The Student News Site of Weber State University

The Signpost

The Signpost

The Signpost

The Signpost

Latest YouTube Video

Words of a Poor Writer: Society's sad decline in humanity

I sometimes think we’re improving as a society, but then I listen to the news and lose what little hope I have gained for our progress.

Last Wednesday, Iraqi immigrant Shaima Alawadi was found in her home, lying in a pool of her own blood from a severe head wound, by her 17-year-old daughter. Alawadi died three days later.

According to the New York Times, Alwadi was found with a threatening note similar to one she had received earlier in the week. It said, “This is my country. Go back to yours, terrorist.” Since this was not the first threat Alwadi and her family had received during the 17 years they have lived in the US, she ignored it, convincing her husband it was unnecessary to contact the authorities.

Currently, police are calling this an isolated incident, not a hate crime, due to lack of evidence.

The point I want to make is not whether this is a hate crime or not because, honestly, all crime involving murder should be considered a hate crime. The point I want to make today is about the decline in man’s humanity toward man.

On a whole, we, as a society, say that we have evolved, have stepped away from racism and discrimination, etc. We think we can say this because we now have politically correct terms (person of color, mentally challenged, societal victim, free speech patriot), holidays celebrating people we once oppressed (because that makes everything better), and laws to prevent some of the horrific things our society once did (although, clearly, the law hasn’t stopped some people).

However, society is dead wrong. It’s sad, but looking at the Alwadi incident, it’s obvious that society has not really improved. Instead, it has simply found ways to cover its prejudice, to justify its actions.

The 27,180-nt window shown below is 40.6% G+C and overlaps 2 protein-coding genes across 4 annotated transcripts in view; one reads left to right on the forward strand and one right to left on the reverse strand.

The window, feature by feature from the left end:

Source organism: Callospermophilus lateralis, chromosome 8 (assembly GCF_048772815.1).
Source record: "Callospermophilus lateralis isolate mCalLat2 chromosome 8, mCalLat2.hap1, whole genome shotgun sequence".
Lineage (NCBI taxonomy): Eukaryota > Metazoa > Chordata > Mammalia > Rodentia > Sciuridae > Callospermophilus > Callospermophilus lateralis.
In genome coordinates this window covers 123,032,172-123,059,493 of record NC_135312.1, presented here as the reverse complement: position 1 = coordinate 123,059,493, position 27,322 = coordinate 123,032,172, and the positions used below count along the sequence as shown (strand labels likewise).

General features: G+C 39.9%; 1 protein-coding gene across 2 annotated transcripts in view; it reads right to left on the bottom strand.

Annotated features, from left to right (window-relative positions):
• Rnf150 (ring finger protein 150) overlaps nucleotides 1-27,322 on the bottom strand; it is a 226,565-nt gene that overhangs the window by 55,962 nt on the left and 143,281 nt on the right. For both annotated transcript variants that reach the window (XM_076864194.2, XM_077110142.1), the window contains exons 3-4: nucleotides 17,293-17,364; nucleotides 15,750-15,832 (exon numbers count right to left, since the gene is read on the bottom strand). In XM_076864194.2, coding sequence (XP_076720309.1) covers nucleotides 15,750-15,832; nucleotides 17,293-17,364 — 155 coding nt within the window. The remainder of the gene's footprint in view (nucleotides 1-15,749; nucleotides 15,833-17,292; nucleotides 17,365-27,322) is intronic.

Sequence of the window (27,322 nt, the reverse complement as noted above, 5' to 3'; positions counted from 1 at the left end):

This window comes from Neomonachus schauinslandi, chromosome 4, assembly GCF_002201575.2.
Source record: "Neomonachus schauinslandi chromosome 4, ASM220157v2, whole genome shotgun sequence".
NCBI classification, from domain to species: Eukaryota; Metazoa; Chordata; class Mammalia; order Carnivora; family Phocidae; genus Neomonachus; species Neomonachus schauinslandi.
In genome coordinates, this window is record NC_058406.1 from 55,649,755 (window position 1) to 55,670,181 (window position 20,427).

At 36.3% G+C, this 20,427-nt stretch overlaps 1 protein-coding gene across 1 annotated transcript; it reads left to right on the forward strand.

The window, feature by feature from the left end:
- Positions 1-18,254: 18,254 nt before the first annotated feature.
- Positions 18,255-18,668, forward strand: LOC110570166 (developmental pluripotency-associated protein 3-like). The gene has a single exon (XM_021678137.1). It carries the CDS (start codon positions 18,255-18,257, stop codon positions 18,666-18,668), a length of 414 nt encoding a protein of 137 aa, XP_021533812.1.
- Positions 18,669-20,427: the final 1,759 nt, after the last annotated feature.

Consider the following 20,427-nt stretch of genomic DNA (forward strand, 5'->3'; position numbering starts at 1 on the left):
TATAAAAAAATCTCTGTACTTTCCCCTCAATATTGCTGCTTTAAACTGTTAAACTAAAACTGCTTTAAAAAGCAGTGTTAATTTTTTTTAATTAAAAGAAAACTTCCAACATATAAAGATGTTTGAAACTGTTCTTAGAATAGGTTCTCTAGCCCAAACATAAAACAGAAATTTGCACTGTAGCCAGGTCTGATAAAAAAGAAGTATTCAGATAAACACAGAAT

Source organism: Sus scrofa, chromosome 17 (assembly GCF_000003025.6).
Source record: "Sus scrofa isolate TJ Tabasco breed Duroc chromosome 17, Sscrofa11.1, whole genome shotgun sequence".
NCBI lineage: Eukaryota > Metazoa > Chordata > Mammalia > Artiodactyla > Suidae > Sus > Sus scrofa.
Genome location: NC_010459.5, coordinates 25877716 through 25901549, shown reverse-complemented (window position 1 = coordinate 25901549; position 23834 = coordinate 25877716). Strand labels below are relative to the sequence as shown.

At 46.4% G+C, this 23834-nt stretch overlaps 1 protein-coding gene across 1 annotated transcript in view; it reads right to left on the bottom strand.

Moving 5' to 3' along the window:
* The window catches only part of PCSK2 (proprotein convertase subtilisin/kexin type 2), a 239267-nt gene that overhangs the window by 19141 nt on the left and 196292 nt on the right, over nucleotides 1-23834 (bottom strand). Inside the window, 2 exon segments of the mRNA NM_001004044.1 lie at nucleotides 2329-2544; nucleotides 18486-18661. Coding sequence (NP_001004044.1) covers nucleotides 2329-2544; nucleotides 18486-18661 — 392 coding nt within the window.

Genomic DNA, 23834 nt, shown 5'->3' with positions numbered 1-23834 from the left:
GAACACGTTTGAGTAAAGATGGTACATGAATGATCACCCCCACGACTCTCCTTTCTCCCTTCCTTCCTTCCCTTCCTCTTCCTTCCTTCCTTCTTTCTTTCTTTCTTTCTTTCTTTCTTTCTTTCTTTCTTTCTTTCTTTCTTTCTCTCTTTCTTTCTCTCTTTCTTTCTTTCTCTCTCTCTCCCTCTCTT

By trying not to offend anybody, society has caused greater damage than repair.

Alwadi probably came to this country thinking it was safer than her own, and in theory, it is. Unfortunately, she did not know that much of what is said here, for political correctness, is often ignored.

Although Alwaid’s case was an extreme measure of prejudice, it happens on a daily basis to all groups of people. Why? If you’re the minority, the majority is against you, but it goes the other way too. If you’re the majority, the minority(s) is against you.

What I am saying does not apply to all people, of course. In fact, I hope it applies to a very small population. However, on an overall scale (including other incidents of prejudice unrelated to the extreme case of Alwadi), I think that society is in the same position it was 50 years ago. It’s just better at hiding it.

In reality, there is never a good reason to hate someone else, even if you know that person intimately, yet people in society still make rash judgments based on unproven stereotypes and hearsay.

What is it going to take for society to understand that we are all just human beings struggling, in our own way, to get through life?

Okay, by now you probably think that I’m going to break out into a Beatle’s song or start spouting scripture, but I won’t. All I ask is that we stop hiding behind political correctness and really reform our society.

Leave a Comment
More to Discover

Comments (0)

Comments written below are solely the opinions of the author and does not reflect The Signpost staff or its affiliates.
All The Signpost Picks Reader Picks Sort: Newest

Your email address will not be published. Required fields are marked *